New Georgia Tech quarterback not lacking confidence

Updated: August 13, 2003, 7:22 PM ET

ATLANTA -- Reggie Ball fakes a handoff into the line, rolls out to the right and flips a pass to Georgia Tech teammate John Paul Foschi, standing all alone in the end zone.

"Way to go, Reggie!" someone yells.

Ball slaps hands with the other members of the offense as they head off the field, having successfully completed the goal-line drill.

Granted, it's only preseason practice, played out in front of a handful of fans perched atop a grassy hill at Rose Bowl Field. For Ball, though, it's a chance to show that he's ready to step right in as the Yellow Jackets' starting quarterback.

Never mind that he graduated from Stephenson High School in suburban DeKalb County just a few months ago. This teenager isn't short on bravado as he steps up to an entirely different level.

"If they need me to be an option quarterback, I can be that. If they need me to be a dropback quarterback, I can be that," Ball said matter-of-factly. "I'll keep the defense on their heels."

He's not even intimidated by Georgia Tech's early schedule, which begins with a trip to BYU on Aug. 28. Nine days later, the Yellow Jackets take on Southeastern Conference favorite Auburn. A week after that, it's off to Tallahassee to meet defending Atlantic Coast Conference champion Florida State.

"I know for that BYU game, I'm going to be a little nervous," he said. "It's only natural to have some jitters early. But I'm going to break out of that, maybe after the first play."

And what about those next two games?

"I'm looking forward to Auburn and Florida State," Ball said, his tone turning serious, "because they overlooked me."

Ball, in fact, thought he was heading to Auburn, which initially promised him a chance to play quarterback. At the last minute, the Tigers backed out on their scholarship offer. He's still ticked off that they left him hanging.

"If they had called me one more time, I would have committed," Ball said. "Then, they just fell off the map. When they stopped calling, that's when Tech came into the picture. It was late, but it turned out to be a perfect choice for me."

The Yellow Jackets were in desperate need for a boost at quarterback, and they were willing to give the cocky freshman a chance to play right away.

Senior A.J. Suggs, who started all 13 games last season, had fallen out of favor with the coaching staff. Sophomore Damarius Bilbo went into fall practice working with the first team, but it was an uneasy arrangement.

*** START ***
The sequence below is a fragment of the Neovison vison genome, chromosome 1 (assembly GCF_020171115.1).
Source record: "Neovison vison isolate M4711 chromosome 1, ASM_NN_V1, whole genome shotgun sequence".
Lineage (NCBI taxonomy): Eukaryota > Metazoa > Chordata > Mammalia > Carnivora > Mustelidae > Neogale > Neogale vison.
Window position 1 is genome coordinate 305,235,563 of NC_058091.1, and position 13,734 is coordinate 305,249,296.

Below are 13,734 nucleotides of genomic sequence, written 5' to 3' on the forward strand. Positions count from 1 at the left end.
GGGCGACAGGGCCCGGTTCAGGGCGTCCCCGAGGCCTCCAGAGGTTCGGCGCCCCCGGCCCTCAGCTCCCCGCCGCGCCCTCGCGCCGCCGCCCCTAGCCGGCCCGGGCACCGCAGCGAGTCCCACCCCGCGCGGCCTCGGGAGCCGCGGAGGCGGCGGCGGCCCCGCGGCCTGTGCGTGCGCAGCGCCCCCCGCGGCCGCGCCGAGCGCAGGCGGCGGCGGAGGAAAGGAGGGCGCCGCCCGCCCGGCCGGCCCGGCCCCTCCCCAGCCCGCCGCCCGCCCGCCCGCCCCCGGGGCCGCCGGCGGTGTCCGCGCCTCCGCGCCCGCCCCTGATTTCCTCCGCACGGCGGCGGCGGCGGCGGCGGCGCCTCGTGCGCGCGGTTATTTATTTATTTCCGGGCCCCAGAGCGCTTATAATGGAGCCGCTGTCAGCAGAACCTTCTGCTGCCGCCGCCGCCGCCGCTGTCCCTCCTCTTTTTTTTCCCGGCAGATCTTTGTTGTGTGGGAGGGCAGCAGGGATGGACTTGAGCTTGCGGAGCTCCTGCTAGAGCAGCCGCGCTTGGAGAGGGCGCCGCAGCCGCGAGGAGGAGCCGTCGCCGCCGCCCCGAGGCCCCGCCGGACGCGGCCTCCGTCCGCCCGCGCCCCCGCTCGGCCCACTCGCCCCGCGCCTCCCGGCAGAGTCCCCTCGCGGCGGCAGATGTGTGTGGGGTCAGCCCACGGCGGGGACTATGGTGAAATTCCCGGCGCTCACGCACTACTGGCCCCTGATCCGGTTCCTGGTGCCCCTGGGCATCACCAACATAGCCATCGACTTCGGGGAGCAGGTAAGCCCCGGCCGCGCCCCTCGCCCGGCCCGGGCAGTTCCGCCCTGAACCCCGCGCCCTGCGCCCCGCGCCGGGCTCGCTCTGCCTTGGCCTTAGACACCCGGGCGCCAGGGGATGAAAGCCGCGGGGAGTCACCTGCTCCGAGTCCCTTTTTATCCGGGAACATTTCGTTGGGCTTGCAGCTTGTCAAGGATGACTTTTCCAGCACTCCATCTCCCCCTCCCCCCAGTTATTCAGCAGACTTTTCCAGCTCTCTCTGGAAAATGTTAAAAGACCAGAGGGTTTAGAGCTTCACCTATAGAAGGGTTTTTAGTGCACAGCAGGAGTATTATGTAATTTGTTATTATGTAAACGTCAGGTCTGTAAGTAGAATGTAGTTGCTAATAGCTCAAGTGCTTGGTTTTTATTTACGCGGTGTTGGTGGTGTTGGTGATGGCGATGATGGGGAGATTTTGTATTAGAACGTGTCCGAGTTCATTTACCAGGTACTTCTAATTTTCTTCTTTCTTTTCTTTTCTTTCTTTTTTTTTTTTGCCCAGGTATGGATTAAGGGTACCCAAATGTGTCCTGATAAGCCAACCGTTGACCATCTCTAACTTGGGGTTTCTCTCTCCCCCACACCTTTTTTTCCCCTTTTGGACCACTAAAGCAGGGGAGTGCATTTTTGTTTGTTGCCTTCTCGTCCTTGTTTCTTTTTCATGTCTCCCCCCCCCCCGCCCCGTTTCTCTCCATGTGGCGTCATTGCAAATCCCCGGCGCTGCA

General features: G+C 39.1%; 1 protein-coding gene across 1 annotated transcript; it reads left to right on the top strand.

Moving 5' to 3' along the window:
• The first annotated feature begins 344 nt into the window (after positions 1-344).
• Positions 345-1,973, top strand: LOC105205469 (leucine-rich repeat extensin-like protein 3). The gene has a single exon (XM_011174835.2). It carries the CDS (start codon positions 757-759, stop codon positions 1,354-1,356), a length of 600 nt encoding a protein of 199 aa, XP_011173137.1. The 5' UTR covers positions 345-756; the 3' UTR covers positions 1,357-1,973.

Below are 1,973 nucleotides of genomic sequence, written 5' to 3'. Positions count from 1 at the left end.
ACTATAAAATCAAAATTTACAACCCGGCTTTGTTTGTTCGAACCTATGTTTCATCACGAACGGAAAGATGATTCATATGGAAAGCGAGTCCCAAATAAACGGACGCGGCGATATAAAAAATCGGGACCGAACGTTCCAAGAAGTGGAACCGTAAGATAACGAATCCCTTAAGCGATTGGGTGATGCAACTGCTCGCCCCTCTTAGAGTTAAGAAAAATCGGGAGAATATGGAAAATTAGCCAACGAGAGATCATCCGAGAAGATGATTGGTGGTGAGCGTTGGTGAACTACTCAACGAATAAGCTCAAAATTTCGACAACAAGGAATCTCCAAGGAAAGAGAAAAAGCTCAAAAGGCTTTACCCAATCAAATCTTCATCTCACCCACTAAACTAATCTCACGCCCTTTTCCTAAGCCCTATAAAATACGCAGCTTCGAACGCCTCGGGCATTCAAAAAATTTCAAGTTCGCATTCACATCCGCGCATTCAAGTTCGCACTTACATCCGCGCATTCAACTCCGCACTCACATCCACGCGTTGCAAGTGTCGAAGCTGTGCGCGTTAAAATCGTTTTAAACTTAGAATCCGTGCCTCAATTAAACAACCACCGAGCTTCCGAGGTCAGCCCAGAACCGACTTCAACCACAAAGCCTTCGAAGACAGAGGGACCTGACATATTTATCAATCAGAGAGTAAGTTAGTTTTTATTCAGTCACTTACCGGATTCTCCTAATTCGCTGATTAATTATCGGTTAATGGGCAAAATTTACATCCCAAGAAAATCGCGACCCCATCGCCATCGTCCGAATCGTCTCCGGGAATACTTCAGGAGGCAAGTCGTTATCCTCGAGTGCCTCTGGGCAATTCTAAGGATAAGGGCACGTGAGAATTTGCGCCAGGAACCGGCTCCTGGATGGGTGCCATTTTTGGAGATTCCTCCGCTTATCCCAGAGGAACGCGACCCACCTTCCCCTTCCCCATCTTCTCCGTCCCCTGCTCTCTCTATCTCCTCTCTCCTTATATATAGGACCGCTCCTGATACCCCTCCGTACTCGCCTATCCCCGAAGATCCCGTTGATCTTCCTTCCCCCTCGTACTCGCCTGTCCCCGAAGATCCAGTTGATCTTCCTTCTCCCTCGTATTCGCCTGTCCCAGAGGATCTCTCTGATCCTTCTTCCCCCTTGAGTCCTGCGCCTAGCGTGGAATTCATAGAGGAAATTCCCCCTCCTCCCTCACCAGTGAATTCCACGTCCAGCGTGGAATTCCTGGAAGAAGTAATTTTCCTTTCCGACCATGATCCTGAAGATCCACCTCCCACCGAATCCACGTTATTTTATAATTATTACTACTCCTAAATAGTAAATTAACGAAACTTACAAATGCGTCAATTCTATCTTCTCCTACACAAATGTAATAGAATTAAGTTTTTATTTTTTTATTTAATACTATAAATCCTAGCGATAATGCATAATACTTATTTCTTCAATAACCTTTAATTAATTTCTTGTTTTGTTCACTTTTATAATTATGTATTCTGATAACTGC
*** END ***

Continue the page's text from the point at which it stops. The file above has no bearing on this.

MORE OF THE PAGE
Then, last Friday, coach Chan Gailey made a stunning announcement: Bilbo was being moved to another position and Ball, coming off a strong performance in a scrimmage the previous night, would move up to first team.

Gailey has yet to name a starter, but all indications point to Ball becoming the first true freshman to do it at Georgia Tech since Stu Rogers in 1980.

"Reggie has made very few bad decisions," Gailey said. "When you make very few bad decisions and a few good ones, you've got a chance to play quarterback at this level. He's got a very good grasp of the offense for a freshman."

Ball's size -- 5-foot-11, 192 pounds -- caused most major schools to shy away from recruiting him as a quarterback despite his stellar career at Stephenson. As a senior, he passed for more than 2,000 yards with -- and this is the part Gailey likes -- 19 touchdowns and just two interceptions. Ball also showed he could run, piling up 700 yards and 13 touchdowns his junior season.

Several schools talked with him, including Michigan, LSU and Florida State. All used the word "athlete," which basically means they weren't sure which position he should play -- but it wouldn't be quarterback in all likelihood.

Ball didn't want to walk away from the spot he had played throughout high school.

"I see the quarterback as the leader of the team," he said. "Throughout high school, junior high, I've always had natural leadership ability. I knew I wanted to take that to the next level. I wanted to go to a school where I would have a chance to be that leader."

He scoffs at those who don't think he's tall enough to be a major-college quarterback. What about Doug Flutie? And Joe Hamilton, who was only 5-10 but starred at Georgia Tech?

"They weren't that tall, but they never had any trouble getting the ball over the line," Ball said. "Look at Mike Vick, for that matter. He isn't the tallest guy in the world, either. I'm not worried about that."

Ball doesn't seem worried about much of anything.

"If a defense wants to drop back into a zone, I'll take off and run with it. If they go man-to-man, I'll pick them apart," he said. "I bring everything to the table."

This story is from ESPN.com's automated news wire. Wire index